Will Parkinson

This “Pitch” Throws A Curveball

“I just feel like every kid is growing up too fast and they’re seeing too much… Because they have to have some innocence; there’s just no innocence left.” – Ellen DeGeneres

Jackson Kern walks into his new school one day, and Taylor Andrews is immediately smitten. Becca volunteers to show Jackson around. She is always dating the hot athlete of the moment, so Jax looks good on her resume… I mean arm! I hated her from the start. The stereotypical cheerleader type of being a brainless bimbo is a stereotype for a reason. It works. Taylor tells his best friend Benny about Jackson, and proceeds to talk about all Jackson, all the time. Benny tries to talk Taylor into actually talking to the Jackson, but Becca has connived to make Taylor believe that Jackson is a homophobe and hates him. Taylor continues to worship from afar, attending daily baseball practices and games. He doesn’t even like baseball! He can’t stay away because it is his one chance to watch Jackson without being seen doing it.

**Please be forewarned there are plot points revealed after the cut that may be considered spoilers**

At the same time, Taylor is still coming to terms with the fact that he is gay, and his best friend Benny, is very supportive. Benny is the popular, well-liked kid of the school. No one will mess with Taylor as long as Benny is around.

Taylor meets Kevin at a school dance. He sees it as an opportunity to date another boy for the first time and explore his budding sexuality a bit. Kevin sees Taylor more as a sexual conquest. The entirety of Pitch is kept to a PG rating, so no real details of anything graphic are on-page, but if what happened to Taylor happened to my child, there would have been police involvement! Taylor was physically assaulted when he didn’t desire to have sex with Kevin. It scares me that a young teen or even a tween will read Pitch and think that it’s ok to be hit by your date and not report it.

Meanwhile, Taylor and Benny are asked to go to be counselors at a summer camp that one of their teachers’ adopted son attends. The boy, Addy is an abuse survivor but hasn’t opened up to his adoptive parents about the extent or nature of the abuse. Slowly, there is a bond formed between the three boys and a deep, trusting friendship is born that extends beyond the boundaries of camp.

When Taylor and Jackson do finally have the opportunity to talk face-to-face, it becomes clear that Becca has been scheming to keep them apart. She has lied to each of them about what the other has said. They are finally able to explore their mutual attraction but Kevin shows up again to cause all sorts of drama. Kevin does get a beat down in return for assaulting Taylor. As adults we understand that this is fiction. Again, I worry about a teen or tween reading this book and accepting vigilante justice as the norm. Even though Kevin is eventually brought to real justice, initially it could be seen as the new boyfriend assaulting the old one for the previous assault. It is a vicious and violent circle.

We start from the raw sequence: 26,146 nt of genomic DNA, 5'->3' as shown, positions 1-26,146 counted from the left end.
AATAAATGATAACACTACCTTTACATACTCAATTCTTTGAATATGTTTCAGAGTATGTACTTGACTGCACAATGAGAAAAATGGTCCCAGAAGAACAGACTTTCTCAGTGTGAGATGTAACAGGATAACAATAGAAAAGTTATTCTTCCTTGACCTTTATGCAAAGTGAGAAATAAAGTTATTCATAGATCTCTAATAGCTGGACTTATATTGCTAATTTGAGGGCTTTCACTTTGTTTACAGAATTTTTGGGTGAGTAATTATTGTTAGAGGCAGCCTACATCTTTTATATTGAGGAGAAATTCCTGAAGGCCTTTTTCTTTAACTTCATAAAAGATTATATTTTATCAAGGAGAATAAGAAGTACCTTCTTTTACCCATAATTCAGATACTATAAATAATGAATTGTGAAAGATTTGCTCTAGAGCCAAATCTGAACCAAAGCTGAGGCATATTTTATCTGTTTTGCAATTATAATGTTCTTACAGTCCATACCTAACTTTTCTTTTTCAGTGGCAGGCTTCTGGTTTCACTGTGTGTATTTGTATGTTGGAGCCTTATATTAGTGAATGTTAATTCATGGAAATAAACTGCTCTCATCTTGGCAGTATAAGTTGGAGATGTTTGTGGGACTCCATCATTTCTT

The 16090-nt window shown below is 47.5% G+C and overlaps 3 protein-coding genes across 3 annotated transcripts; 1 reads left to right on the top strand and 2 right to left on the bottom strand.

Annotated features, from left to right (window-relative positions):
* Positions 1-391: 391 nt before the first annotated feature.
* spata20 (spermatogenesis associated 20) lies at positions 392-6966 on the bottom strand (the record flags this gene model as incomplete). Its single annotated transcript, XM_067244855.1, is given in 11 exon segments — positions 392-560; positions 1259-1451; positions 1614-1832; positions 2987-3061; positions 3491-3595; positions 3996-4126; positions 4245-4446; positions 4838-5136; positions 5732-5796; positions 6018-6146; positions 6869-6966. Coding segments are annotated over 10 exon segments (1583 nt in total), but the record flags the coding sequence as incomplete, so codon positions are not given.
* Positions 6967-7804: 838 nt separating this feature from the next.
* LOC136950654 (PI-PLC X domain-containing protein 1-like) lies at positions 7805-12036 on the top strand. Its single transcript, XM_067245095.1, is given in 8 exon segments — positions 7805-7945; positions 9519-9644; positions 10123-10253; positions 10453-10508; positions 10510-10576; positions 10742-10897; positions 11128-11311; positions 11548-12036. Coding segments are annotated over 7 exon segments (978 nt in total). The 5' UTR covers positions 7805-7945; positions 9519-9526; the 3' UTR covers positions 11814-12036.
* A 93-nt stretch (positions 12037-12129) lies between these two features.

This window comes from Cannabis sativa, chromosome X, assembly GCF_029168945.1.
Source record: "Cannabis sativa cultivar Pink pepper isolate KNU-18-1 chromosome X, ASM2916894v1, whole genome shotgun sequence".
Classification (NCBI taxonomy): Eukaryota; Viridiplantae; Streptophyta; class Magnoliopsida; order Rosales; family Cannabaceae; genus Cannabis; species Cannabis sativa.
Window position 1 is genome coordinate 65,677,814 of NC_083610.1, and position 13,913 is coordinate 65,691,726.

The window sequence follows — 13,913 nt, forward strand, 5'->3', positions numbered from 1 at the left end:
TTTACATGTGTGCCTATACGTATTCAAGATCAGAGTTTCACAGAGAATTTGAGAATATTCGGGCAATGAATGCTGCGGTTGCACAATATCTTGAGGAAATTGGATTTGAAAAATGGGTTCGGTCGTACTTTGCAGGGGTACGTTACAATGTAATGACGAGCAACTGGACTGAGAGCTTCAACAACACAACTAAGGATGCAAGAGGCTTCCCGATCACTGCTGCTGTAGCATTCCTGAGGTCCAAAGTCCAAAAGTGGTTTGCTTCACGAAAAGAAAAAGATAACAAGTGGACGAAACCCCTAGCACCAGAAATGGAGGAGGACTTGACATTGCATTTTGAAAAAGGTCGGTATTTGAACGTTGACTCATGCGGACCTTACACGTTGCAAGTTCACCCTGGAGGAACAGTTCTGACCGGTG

I like Will Parkinson’s writing style. It is easy to read and flows smoothly. This is a perfect style for the YA audience. Pitch was an enjoyable emotional ride. I admire the strength the characters showed in coming through all that was thrown at them. I look forward to more from Will. I can’t wait to see him grow as an author and write me a Bennie & Addy book!

Now the negative. Parts of this book made me want to give it a one-star rating. I love Will Parkinson, the person. I am happy that he is writing. He has a gift and I am honored that he shares it with me. I do believe that parts of this book should have been handled differently. After Kevin and Taylor’s first “date”, the police should have been called. Taylor should also have gone immediately to the hospital.

A YA book will, even if not intended to do so, affect how a young reader may handle similar situations if they arise in their own lives. Young readers are not mature enough to read about an event and think through the fact that it is fiction and literary license is being taken to set up a future plot point. A vulnerable young reader might take the path that Taylor took and keep the events to himself, thereby setting up a very dangerous chain of destruction for those close to him.

When an author puts the YA label on a book, there is an inherent risk in releasing the book that it will serve as a guide instead of fiction for a young reader. I realize that no fiction writer sets out to be a role-model or to guide the behavior of a certain group of readers. But kids are impressionable. If a book is written for them about kids like them, they may just absorb those behaviors as their own. Inadvertently or not, bad choices on the part of the readers can be the result.

Negatives aside, as an ADULT, I enjoyed this book. I have hope for a bright future filled with many more good books from Will Parkinson, and I recommend Pitch to adult readers or to YA readers with parental supervision and a potential dubious content warning.

Reviewed by: Tina

You can buy Pitch here:


2 thoughts on “This “Pitch” Throws A Curveball

  1. Jay Ross says:

    Pitch – This book is now on my favorite list. Will has written a great YA book, but I’m not surprised. I’ve been following Will on Facebook and enjoy his many posts.


  2. Hi, Jay! ::hugs:: I hope you’re having a lovely weekend.

    Will is a dear, and I agree with you about his Facebook updates: he always has something engaging to say. :)

    I think Tina’s perspective as a mom was a huge influence in her reading of, and her emotional connection to, Pitch. And that’s part of the whole reading experience, getting emotionally involved. It sounds like Will did a fantastic job of make sure that happened.


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